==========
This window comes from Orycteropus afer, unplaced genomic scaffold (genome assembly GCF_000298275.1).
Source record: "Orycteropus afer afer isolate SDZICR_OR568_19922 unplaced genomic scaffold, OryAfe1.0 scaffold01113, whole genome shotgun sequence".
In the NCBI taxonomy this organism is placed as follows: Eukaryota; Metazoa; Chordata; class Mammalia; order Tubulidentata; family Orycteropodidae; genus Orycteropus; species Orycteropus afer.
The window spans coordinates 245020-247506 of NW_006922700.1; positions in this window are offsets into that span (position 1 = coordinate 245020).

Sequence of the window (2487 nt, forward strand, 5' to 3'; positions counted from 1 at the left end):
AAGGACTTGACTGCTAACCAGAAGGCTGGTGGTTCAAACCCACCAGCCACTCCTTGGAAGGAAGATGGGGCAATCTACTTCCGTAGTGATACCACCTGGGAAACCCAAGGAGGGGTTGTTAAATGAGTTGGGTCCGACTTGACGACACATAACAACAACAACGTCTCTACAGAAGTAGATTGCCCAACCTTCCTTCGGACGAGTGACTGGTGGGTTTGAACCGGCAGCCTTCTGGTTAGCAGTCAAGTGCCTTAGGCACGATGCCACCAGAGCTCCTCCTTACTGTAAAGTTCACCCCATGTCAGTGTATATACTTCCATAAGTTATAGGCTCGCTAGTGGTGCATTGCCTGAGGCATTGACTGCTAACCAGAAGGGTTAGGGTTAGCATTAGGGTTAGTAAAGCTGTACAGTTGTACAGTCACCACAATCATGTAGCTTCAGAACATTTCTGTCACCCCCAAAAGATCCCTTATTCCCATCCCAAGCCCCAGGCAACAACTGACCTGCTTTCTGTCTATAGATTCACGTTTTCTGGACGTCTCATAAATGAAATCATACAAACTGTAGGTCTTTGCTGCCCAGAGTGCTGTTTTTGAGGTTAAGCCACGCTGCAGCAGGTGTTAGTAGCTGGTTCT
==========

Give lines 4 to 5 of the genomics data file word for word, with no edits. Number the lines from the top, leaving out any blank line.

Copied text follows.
The window spans coordinates 245020-247506 of NW_006922700.1; positions in this window are offsets into that span (position 1 = coordinate 245020).

Sequence of the window (2487 nt, forward strand, 5' to 3'; positions counted from 1 at the left end):